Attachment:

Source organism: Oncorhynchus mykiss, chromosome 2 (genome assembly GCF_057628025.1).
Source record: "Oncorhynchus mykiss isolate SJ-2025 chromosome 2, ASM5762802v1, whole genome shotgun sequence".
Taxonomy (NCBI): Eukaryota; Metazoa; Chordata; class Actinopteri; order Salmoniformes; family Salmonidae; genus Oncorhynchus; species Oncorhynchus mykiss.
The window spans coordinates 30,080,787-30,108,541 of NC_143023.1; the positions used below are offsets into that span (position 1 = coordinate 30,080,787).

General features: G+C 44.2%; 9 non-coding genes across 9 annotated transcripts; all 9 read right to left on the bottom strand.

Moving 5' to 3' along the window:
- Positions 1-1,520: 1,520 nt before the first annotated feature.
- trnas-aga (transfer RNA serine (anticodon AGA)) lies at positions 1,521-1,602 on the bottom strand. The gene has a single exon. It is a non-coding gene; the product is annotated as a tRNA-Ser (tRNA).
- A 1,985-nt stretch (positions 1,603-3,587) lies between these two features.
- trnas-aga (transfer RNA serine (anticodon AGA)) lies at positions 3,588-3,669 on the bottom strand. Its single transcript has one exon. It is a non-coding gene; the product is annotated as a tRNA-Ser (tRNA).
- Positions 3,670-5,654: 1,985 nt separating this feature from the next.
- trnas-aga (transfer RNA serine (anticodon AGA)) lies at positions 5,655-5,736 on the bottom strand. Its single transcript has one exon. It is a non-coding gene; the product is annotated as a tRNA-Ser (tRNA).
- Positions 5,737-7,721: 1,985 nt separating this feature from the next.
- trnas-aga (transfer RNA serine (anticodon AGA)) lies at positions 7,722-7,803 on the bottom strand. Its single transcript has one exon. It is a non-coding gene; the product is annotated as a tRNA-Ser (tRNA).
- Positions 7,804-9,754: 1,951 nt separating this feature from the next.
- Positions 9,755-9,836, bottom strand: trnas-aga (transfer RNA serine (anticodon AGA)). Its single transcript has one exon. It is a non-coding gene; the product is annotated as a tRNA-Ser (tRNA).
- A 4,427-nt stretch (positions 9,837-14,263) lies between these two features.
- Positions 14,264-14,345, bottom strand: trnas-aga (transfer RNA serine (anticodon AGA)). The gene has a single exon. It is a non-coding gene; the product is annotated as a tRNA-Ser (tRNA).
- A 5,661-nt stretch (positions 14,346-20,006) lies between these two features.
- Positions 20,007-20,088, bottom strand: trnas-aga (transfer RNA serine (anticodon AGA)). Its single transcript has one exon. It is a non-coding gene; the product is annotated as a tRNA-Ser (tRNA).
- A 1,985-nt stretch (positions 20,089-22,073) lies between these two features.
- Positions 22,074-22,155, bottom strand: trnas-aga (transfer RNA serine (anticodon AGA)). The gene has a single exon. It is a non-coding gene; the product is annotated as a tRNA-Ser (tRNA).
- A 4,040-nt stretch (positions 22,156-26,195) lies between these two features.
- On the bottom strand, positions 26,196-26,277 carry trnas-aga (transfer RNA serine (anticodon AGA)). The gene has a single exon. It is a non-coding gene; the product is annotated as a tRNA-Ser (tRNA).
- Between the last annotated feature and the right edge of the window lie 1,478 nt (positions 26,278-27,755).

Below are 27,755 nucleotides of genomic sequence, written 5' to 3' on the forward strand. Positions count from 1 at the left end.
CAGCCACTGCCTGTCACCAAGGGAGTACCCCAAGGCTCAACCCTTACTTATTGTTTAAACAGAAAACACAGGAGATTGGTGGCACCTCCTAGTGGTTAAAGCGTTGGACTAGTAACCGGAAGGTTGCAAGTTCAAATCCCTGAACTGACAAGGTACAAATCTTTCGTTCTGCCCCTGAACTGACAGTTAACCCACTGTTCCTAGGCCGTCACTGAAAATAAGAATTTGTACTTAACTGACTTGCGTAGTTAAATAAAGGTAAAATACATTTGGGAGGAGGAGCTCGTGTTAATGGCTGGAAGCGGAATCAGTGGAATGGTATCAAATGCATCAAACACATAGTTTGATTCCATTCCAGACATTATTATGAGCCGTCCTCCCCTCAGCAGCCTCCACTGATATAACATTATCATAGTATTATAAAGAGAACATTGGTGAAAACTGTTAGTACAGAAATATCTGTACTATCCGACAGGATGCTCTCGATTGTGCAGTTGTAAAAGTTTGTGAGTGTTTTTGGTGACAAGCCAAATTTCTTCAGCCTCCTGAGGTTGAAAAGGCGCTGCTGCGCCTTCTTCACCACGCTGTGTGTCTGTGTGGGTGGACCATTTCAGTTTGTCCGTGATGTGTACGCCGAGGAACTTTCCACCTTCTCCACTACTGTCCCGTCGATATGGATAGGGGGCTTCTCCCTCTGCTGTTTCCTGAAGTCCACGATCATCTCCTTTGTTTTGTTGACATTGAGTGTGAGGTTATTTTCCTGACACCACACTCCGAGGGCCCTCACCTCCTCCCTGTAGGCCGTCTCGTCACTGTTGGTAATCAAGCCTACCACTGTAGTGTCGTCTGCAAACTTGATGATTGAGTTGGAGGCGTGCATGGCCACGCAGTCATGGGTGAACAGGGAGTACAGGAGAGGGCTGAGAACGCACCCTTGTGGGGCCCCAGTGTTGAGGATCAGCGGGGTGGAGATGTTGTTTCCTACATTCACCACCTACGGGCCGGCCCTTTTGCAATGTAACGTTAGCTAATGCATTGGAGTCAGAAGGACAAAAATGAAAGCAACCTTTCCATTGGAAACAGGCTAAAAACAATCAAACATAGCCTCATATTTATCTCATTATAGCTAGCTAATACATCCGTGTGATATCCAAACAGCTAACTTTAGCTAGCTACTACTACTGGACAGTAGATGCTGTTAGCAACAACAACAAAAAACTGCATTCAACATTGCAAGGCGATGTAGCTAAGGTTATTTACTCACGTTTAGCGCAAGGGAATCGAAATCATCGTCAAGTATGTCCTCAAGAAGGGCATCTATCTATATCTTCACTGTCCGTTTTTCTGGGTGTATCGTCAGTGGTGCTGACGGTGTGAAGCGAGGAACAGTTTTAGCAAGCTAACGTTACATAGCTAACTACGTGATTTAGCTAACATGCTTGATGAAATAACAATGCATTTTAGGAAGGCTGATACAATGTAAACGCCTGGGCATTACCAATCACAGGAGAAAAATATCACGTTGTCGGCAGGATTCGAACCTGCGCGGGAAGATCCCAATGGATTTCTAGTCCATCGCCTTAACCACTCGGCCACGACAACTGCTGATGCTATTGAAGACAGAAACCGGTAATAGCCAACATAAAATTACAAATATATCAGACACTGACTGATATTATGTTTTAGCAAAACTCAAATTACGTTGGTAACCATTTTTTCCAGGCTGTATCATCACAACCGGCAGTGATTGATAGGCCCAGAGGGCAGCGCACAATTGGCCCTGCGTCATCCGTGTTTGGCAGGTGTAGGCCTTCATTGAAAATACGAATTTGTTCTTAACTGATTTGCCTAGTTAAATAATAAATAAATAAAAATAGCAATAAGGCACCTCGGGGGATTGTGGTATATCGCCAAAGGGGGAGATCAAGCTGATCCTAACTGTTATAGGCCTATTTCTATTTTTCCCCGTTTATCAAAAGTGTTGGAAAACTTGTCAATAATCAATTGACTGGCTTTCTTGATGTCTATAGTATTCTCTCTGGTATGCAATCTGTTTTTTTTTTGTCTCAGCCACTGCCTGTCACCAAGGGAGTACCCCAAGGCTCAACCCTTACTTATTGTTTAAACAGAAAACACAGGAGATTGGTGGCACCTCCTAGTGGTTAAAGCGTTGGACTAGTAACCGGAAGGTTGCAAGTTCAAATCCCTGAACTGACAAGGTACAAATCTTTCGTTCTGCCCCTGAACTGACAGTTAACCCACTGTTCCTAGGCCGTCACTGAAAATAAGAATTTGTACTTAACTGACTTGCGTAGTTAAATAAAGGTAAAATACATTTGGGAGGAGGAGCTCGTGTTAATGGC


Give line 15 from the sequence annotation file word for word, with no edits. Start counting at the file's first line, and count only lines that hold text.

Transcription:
- Positions 7,804-9,754: 1,951 nt separating this feature from the next.